“We started over one year ago to reach out to the City to solicit input from key stakeholders and the larger community about their vision for this project,” said IDI executive Enrico Cecchi. “We also had open meetings with the public and City officials and staff.
“We plan to have a third, public meeting in October before we submit our application because we want to have broad-based, public support,” he continued. “We’ve listened to the public and included their input in our plans.”
IDI’s lead design planner, Colin Greene of Streetsense, said Scheme A’s density is more toward Fairfax Boulevard and the south and east. The townhouses will have alleys leading to them, and the buildings fronting on McLean Avenue will have 30-foot setbacks.
“A new building to commemorate the history of the school would have similar window patterns and brick,” said Greene. “But we could build new [air conditioning and heating] systems and address ADA issues.”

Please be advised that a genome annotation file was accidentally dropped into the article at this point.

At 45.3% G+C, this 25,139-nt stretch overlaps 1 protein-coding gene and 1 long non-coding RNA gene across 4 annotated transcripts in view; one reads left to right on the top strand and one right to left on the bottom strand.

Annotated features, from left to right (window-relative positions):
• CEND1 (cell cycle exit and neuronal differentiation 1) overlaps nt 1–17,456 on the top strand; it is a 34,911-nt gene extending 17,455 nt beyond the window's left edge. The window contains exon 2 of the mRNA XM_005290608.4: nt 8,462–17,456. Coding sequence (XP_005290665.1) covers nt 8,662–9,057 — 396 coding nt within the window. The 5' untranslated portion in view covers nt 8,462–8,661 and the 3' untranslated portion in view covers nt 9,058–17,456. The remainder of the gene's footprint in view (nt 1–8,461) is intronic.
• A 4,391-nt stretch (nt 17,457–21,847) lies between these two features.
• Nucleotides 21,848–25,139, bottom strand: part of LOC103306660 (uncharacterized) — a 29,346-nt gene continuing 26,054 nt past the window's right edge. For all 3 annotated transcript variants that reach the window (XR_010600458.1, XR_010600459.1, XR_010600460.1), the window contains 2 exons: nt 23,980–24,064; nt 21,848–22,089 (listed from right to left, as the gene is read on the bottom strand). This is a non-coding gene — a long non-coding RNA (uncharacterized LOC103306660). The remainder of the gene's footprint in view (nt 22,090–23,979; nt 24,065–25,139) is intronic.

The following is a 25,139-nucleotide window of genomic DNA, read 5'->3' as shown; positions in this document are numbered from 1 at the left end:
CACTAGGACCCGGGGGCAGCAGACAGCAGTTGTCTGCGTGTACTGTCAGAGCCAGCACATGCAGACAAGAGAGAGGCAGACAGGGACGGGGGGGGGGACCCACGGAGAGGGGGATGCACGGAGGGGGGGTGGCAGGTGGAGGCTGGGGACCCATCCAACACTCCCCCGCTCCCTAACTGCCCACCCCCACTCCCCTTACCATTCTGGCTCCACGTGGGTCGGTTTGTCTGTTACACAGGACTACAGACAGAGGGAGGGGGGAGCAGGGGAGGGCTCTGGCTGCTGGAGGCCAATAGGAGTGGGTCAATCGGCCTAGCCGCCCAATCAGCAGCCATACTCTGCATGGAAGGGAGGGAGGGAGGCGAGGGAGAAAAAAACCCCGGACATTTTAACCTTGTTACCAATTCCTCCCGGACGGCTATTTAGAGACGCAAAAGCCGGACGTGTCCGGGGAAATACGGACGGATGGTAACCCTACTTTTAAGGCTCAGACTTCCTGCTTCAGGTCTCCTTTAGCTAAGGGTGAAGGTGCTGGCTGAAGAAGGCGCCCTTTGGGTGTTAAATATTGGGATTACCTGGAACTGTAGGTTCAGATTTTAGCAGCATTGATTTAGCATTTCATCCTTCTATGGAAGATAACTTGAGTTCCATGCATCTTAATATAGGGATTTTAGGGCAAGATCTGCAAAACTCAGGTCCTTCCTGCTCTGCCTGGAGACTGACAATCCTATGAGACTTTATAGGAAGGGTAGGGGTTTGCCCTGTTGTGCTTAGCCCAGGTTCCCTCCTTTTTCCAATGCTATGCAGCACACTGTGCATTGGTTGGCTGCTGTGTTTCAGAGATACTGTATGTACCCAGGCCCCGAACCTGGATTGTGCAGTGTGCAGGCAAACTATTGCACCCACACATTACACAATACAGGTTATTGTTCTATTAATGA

In Scheme B, he said, the density is against Fairfax Boulevard for the apartment building, tapering off toward the single-family homes on Cedar and McLean. In both plans, said Greene, “the apartment building has structured parking in the middle, but the condos have parking underneath. There’ll also be pedestrian and bicycle connections to the existing neighborhoods, open space for public use and parallel parking on all the streets.”
In both proposals, the two multifamily buildings at the site’s core would be four stories high at the street and five stories in the setback, but taper off toward the nearby neighborhoods. The townhouses, mainly located closer to McLean and Cedar avenues, would be three stories. And the preserved or rebuilt portion of the school would be two stories.